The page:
Sunday 23 August 2015

How much of the High Courts' pendency pertains to tax cases?

Legal reform debates and discussions need to be substantiated by a rigorous analysis that is supported by data. And the first step in that process is to ensure that related data and information is available for a meaningful analysis out. I look at tax litigation at the High Court as a case in point.

In 2003 a law was passed setting up the National Tax Tribunal (NTT) to replace the High Courts as an appellate body between the Income Tax Appellate Tribunals and the Supreme Court. Such tribunalisation is not rare – a number of tribunals set up under other laws exclude jurisdiction of other courts and allow appeals directly to the Supreme Court against their orders. The setting up of the NTT was challenged and was ultimately struck down by the Supreme Court as being unconstitutional – mainly on the grounds that the composition and appointment of the bench did not give it to the charactersitics of a court (Madras Bar Association vs Union of India).

While there are other interesting aspects of this judgement, in this post let us restrict ourselves to the data related aspects. Para 12 of the judgement reads thus:
“As regards arrears of tax related cases before High Courts is concerned, it was submitted, that the figures indicated by the Department were incorrect. In this behalf it was asserted, that the stance adopted at the behest of the Revenue, that there were about 80,000 cases pending in different courts, was untrue. It was the emphatic contention of the learned counsel for the petitioners, that as of October, 2003 (when the National Tax Tribunal Ordinance, was promulgated), the arrears were approximately 29,000. Of the total pendency, a substantial number was only before a few High Courts, including the High Court of Bombay and the High Court of Delhi. In the petition filed by the Madras Bar Association, it was asserted, that in the Madras High Court, the pending appeals under Section 260A of the Income Tax Act, were less than 2,000. It was also sought to be asserted, that the pendency of similar appeals in most southern States was even lesser. It was pointed out, that the pendency of such appeals in the High Court of Karnataka and the High Court of Kerala, was even lesser than 2,000.”

On reading this portion some questions that came to me were:
1)     How many tax related cases are pending at the High Courts currently?
2)     What percentage is it of the pendency at the High Courts?
3)     What proportion of the time of the High Courts are actually taken up for tax matters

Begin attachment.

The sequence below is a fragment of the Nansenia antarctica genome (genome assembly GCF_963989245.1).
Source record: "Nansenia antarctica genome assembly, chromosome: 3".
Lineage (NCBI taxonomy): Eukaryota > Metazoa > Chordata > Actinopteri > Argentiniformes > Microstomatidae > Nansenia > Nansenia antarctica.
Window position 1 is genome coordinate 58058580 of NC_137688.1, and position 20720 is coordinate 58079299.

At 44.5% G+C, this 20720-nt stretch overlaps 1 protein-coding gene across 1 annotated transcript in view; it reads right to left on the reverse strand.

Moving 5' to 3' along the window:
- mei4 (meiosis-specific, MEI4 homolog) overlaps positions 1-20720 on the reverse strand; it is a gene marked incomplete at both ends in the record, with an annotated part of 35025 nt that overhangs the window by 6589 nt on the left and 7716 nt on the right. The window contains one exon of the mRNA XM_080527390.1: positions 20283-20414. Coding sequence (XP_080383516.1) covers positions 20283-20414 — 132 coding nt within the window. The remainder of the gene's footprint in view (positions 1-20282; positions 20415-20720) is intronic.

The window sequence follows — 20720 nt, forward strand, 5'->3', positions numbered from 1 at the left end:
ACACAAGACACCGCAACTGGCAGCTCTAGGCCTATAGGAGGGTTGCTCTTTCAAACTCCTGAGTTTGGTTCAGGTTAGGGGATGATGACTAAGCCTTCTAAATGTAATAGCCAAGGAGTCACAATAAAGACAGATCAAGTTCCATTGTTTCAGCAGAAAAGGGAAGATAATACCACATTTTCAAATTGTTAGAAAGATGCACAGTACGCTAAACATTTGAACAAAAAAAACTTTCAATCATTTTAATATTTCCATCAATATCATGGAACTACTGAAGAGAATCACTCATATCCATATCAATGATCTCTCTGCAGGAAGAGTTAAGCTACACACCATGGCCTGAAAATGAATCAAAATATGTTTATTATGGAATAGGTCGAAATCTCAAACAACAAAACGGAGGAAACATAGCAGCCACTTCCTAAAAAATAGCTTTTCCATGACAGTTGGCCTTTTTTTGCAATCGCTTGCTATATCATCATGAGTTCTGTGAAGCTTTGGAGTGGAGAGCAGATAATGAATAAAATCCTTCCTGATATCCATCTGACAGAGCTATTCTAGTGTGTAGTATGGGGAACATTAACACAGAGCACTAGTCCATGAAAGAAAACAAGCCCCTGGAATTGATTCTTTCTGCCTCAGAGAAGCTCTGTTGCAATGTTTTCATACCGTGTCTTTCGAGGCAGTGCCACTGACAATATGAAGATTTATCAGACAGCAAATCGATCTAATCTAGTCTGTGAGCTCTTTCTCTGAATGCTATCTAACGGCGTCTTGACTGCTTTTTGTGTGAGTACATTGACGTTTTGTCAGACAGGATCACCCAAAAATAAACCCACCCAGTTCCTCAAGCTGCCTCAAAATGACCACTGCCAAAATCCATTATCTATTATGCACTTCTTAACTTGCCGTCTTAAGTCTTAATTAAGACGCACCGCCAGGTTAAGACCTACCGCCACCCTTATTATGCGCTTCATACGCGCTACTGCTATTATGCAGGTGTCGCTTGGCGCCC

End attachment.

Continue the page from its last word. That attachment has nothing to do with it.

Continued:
The Daksh database currently has information relating to 10 of the 24 High Courts. Challenges in analysing data due to High Courts’ information system hurdles have been very well analysed here and here.  Within this framework I attempt to answer the questions with the help of information available in the Rule of Law database and compare with information already in the public domain.

1) How many tax cases are there?
The first port of call for this information is the Ministry of Finance’s annual reports. In its report for FY 2014-15 the numbers disclosed for Customs, Excise and Service Tax (page 133) cases are 15134. Income Tax Related cases are not disclosed in this years Annual Report but have been included in prior years reports. The number of income tax related cases for 2014 was 31844. That’s totally around 47000 cases.

From the Daksh database the number of tax related matters in the 10 High Courts that came up for hearing atleast once during the last 18 months comes to about 11000. A simple extrapolation of 11000 *  (24/10) gives us a 26500 cases. This extrapolation may not be appropriate as data with respect to Bombay High Court which reportedly has the maximum number of tax cases has not been considered. As the Daksh database coverage expands we will be able to validate the number of 47000 cases with greater accuracy. 

2) What percentage is it of the pendency at the High Courts?

The Supreme Court newsletter Court News puts the number of cases pending at the High Court as at March 2014 (page 7) to be 44.80 lacs. The total number of tax cases from the Finance Ministry’s Annual Report is around 47,000 as seen above. That means to say that tax matters make up just around 1% of the total workload of the High Courts!

This is also the proportion as per data from the Daksh database and looks to be reasonable.

A state-wise comparison of the same metric shows us that it is in the same range across the states:
Note: Numbers above include VAT related matters

3)     What proportion of the time of the High Courts are actually taken up for tax matters

We really do not have enough information in the public domain currently to answer this question. In fact this metric is not available for the other types of cases – civil, criminal, writ petitions, etc.  A detailed time & motion study is required to be carried out for us to begin to understand how our judiciary functions.

As we have seen above tax related cases are not substantial in number at the High Court level. How was this area of litigation chosen for ‘reform’ ahead of other areas? Even granted that the number of cases alone do not drive prioritisation and that the value of tax under dispute should be considered, such a number should not be viewed in isolation. It needs to be compared with amount under litigation and social impact of cases piling up in other areas.

The capacity of the State to dispense justice is a limited resource. Any attempt to re-distributing this scarce resource should require a complete cost-benefit analysis for the society.

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